On the other hand, both Vision Zero and transit corridor improvements appear conspicuously left out of the mayor’s budget bump. Vision Zero and “Safe Routes” gets $26.7 million in the Mayor’s 2019 budget, down from $28.4 million in 2018. And transit corridor improvement funding–which dovetails with Vision Zero in an ideal world–is also down, at $29.7 million proposed next year compared to $42.7 million this year.

The Mayor’s Office listed the follow investments on its transportation budget factsheet (emphasis and links mine).

What Does a Sanctuary City Look and Feel Like?

Rendering by Sundberg, Kennedy, LY-AU Young Architects in partnership with the ReWA

“Displaced: Design For Inclusive Cities” Contest Winners Envision Cities That Welcome, Support, And Empower Refugees and Migrants

Despite the Trump administration’s recent decision to reduce US refugee resettlement numbers to the lowest level since the program began in 1980, we are currently witnessing the highest levels of forcibly displaced people on record.

An unprecedented 68.5 million people live as refugees, asylum-seekers, stateless people, and internally displaced people in precarious situations around the world, more often than not in cities.

Four out of five refugees and other displaced people resettle in urban areas. As the concept of the refugee camp becomes increasingly obsolete, a new set of global agreements–one for refugees and one for migrants–are being drawn up to provide a framework for integrating new arrivals into cities.

“Cities are front-line players in dealing with refugees–UNHCR is ready to step up its engagement with mayors around the world.” said Filippo Grandi, UN High Commissioner on Refugees after the 2017 General Assembly in New York.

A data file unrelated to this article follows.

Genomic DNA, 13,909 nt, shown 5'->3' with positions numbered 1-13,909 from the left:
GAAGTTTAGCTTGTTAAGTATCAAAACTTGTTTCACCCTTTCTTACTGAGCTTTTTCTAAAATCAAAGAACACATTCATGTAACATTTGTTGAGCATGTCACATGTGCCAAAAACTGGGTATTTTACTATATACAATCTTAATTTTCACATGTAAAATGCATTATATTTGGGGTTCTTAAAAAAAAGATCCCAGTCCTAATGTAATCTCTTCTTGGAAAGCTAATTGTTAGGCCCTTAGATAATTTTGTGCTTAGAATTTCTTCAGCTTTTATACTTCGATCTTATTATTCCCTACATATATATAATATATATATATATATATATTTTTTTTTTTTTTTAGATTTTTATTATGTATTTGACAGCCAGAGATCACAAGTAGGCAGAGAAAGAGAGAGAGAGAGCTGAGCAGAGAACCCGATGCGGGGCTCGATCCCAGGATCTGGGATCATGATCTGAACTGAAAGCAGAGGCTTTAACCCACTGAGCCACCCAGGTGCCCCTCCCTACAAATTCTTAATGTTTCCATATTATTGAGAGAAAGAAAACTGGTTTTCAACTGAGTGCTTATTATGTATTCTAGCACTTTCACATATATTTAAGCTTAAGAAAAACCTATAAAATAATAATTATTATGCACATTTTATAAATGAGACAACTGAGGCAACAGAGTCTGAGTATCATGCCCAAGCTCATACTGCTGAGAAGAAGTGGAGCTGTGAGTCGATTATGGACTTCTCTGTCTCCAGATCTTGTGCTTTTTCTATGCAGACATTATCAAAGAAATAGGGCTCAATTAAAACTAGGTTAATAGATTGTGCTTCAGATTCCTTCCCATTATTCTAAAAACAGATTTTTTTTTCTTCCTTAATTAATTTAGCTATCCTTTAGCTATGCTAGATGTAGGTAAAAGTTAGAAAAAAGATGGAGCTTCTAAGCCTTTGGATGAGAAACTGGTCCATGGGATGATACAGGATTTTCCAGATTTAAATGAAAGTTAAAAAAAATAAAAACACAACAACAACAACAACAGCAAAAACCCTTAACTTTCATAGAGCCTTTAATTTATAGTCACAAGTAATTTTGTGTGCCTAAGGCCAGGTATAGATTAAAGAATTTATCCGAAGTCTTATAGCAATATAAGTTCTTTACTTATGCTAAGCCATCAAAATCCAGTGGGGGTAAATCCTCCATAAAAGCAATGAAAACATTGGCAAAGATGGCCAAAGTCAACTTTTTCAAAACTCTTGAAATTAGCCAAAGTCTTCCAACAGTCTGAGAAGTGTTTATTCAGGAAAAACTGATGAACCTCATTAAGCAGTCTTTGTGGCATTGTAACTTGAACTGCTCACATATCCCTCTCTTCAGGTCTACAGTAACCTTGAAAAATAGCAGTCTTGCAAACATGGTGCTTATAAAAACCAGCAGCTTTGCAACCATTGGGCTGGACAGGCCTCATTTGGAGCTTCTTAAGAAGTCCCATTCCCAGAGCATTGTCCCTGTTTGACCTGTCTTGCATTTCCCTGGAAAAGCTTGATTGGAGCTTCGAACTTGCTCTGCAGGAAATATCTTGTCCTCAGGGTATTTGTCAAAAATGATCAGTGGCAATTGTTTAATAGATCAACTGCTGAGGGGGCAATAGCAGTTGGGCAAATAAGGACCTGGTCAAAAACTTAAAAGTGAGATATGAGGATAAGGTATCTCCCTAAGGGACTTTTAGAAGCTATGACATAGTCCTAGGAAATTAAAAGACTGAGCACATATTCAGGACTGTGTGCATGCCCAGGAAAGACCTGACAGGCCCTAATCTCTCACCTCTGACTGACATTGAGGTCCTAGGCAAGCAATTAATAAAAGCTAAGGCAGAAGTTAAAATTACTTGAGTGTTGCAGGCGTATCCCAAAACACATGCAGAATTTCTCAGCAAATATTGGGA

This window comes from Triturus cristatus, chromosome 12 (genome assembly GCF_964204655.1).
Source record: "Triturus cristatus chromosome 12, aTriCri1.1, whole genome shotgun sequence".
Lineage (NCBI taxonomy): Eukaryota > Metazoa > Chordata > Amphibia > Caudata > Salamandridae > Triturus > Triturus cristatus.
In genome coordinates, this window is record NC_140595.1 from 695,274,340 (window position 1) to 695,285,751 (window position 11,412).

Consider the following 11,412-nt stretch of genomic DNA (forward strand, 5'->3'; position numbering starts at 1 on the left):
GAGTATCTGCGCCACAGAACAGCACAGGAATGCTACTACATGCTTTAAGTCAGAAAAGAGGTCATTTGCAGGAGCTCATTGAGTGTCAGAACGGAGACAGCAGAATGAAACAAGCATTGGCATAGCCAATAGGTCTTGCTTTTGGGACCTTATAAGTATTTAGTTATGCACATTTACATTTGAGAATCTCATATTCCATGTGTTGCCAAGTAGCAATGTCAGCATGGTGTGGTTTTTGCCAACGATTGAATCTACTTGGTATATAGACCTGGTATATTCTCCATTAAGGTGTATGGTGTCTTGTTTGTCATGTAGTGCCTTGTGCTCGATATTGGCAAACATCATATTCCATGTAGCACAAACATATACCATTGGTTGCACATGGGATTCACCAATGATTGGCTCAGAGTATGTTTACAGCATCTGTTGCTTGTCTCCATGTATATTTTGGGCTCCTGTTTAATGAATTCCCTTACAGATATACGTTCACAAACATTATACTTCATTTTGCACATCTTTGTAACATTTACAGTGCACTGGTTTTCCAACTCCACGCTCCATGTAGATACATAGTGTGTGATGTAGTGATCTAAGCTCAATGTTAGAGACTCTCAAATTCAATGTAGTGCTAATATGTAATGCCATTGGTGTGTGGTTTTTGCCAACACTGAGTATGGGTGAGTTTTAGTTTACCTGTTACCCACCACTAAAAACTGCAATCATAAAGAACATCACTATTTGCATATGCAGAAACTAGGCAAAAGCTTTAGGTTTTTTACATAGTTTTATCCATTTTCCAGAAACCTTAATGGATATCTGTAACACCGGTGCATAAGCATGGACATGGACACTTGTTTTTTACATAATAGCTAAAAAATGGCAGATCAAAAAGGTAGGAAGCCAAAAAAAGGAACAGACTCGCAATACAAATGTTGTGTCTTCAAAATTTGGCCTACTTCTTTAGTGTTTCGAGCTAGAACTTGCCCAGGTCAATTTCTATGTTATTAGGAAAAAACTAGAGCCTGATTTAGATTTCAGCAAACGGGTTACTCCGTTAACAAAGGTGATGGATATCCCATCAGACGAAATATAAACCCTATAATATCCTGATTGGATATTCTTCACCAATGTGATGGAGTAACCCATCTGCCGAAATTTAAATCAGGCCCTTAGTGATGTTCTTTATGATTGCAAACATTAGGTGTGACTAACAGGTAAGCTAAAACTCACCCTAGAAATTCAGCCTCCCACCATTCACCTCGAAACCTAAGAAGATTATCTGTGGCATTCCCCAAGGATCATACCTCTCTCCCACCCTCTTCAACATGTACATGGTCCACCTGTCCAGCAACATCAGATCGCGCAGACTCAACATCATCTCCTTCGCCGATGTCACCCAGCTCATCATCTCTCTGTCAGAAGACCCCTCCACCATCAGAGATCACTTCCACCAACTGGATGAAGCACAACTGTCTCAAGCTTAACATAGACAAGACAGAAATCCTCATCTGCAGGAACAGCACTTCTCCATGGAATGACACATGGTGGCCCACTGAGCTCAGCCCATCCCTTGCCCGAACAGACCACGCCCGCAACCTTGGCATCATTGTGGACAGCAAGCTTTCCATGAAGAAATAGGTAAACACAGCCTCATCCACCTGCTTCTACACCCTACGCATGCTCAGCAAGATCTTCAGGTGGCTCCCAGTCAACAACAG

In response to this call for action, Design in Public and the American Institute of Architects (AIA) Seattle chapter hosted an international design ideas competition calling upon designers of all disciplines to apply the power of design thinking to the urgent need to welcome, support and empower urban immigrants and refugees.

“This year there seemed no pressing question for us to think about than how we create cities and places that feel welcoming to everyone who resides there. Regardless of background and especially for people who are where they are because they were displaced by disaster, war, or economic necessity,” said Lisa Richmond of Design in Public. 

Sunday Video: Cycling London’s Bicycle Super Highways


In this video, Streetfilms highlights London’s cycle superhighways. 

What We’re Reading: LA-Vegas HSR, Capped, and Dignity of Walking


LA-Vegas HSR: Florida’s Go Brightline is taking over rights to build and operate a high-speed rail line between Los Angeles and Las Vegas.

A pittance: After fighting hard to kill an affordable housing tax in Seattle, Jeff Bezos and Paul Allen tentatively plan to sponsor affordable housing development.

Evicted: A Seattle study indicates that women and black renters are disproportionately get evicted.

Capped: Seattle’s cap on move-in fees passes legal muster ($) in a major defeat to anti-tenant rights landlords.

Reforming parking requirements: Cincinnati has eliminated parking requirements in several dense neighborhoods to encourage walkable communities

Poorly executed by design: The SR-99 tunnel boondoggle sagas continue with yet another missed deadline for opening ($).

Global transit renaissance: Globally, transit is having a big boom, but the United States continues to lag behind.

Fight for free UPass: The University of Washington may be poised to cut the cost of staff transit passes by another 50%, but it still wouldn’t be free.

Central District stands: 50 years later, the Central District remains largely intact thanks to a freeway revolt.

Dignity of walking: Readers of The Guardian share their perspectives of walking in their cities.

Contributing factors: Why isn’t affordable housing more affordable?